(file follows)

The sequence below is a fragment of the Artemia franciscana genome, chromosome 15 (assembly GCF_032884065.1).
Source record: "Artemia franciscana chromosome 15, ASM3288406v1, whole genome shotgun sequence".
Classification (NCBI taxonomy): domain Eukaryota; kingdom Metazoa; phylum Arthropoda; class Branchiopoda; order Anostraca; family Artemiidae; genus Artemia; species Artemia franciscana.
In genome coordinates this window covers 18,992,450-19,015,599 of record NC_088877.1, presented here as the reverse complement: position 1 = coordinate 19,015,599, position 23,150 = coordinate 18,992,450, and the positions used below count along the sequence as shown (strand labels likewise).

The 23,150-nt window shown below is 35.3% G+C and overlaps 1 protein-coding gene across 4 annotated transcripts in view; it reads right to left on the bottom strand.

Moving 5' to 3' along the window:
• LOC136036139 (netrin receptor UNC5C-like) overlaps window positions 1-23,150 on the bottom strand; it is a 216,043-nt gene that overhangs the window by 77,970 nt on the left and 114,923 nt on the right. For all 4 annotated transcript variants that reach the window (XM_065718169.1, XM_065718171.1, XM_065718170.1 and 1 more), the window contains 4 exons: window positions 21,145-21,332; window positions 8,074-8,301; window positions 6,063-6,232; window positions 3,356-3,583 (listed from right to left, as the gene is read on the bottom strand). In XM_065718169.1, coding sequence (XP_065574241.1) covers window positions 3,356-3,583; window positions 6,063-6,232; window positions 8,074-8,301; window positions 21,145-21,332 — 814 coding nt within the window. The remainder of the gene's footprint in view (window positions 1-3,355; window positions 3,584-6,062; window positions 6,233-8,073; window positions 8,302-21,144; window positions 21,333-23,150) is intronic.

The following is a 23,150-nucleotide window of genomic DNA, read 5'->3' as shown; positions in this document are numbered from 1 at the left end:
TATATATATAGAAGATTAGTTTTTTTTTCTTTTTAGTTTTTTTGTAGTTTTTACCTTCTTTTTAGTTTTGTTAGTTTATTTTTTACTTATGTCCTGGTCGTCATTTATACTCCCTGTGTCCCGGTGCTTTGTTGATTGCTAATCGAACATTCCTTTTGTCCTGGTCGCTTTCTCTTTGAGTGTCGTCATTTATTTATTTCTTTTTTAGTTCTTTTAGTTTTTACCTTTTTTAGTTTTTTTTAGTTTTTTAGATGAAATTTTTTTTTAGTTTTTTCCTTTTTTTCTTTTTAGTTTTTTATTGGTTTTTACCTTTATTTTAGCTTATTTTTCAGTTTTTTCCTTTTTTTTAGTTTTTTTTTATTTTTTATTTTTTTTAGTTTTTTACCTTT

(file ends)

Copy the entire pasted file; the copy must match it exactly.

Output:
The sequence below is a fragment of the Artemia franciscana genome, chromosome 15 (assembly GCF_032884065.1).
Source record: "Artemia franciscana chromosome 15, ASM3288406v1, whole genome shotgun sequence".
Classification (NCBI taxonomy): domain Eukaryota; kingdom Metazoa; phylum Arthropoda; class Branchiopoda; order Anostraca; family Artemiidae; genus Artemia; species Artemia franciscana.
In genome coordinates this window covers 18,992,450-19,015,599 of record NC_088877.1, presented here as the reverse complement: position 1 = coordinate 19,015,599, position 23,150 = coordinate 18,992,450, and the positions used below count along the sequence as shown (strand labels likewise).

The 23,150-nt window shown below is 35.3% G+C and overlaps 1 protein-coding gene across 4 annotated transcripts in view; it reads right to left on the bottom strand.

Moving 5' to 3' along the window:
• LOC136036139 (netrin receptor UNC5C-like) overlaps window positions 1-23,150 on the bottom strand; it is a 216,043-nt gene that overhangs the window by 77,970 nt on the left and 114,923 nt on the right. For all 4 annotated transcript variants that reach the window (XM_065718169.1, XM_065718171.1, XM_065718170.1 and 1 more), the window contains 4 exons: window positions 21,145-21,332; window positions 8,074-8,301; window positions 6,063-6,232; window positions 3,356-3,583 (listed from right to left, as the gene is read on the bottom strand). In XM_065718169.1, coding sequence (XP_065574241.1) covers window positions 3,356-3,583; window positions 6,063-6,232; window positions 8,074-8,301; window positions 21,145-21,332 — 814 coding nt within the window. The remainder of the gene's footprint in view (window positions 1-3,355; window positions 3,584-6,062; window positions 6,233-8,073; window positions 8,302-21,144; window positions 21,333-23,150) is intronic.

The following is a 23,150-nucleotide window of genomic DNA, read 5'->3' as shown; positions in this document are numbered from 1 at the left end:
TATATATATAGAAGATTAGTTTTTTTTTCTTTTTAGTTTTTTTGTAGTTTTTACCTTCTTTTTAGTTTTGTTAGTTTATTTTTTACTTATGTCCTGGTCGTCATTTATACTCCCTGTGTCCCGGTGCTTTGTTGATTGCTAATCGAACATTCCTTTTGTCCTGGTCGCTTTCTCTTTGAGTGTCGTCATTTATTTATTTCTTTTTTAGTTCTTTTAGTTTTTACCTTTTTTAGTTTTTTTTAGTTTTTTAGATGAAATTTTTTTTTAGTTTTTTCCTTTTTTTCTTTTTAGTTTTTTATTGGTTTTTACCTTTATTTTAGCTTATTTTTCAGTTTTTTCCTTTTTTTTAGTTTTTTTTTATTTTTTATTTTTTTTAGTTTTTTACCTTT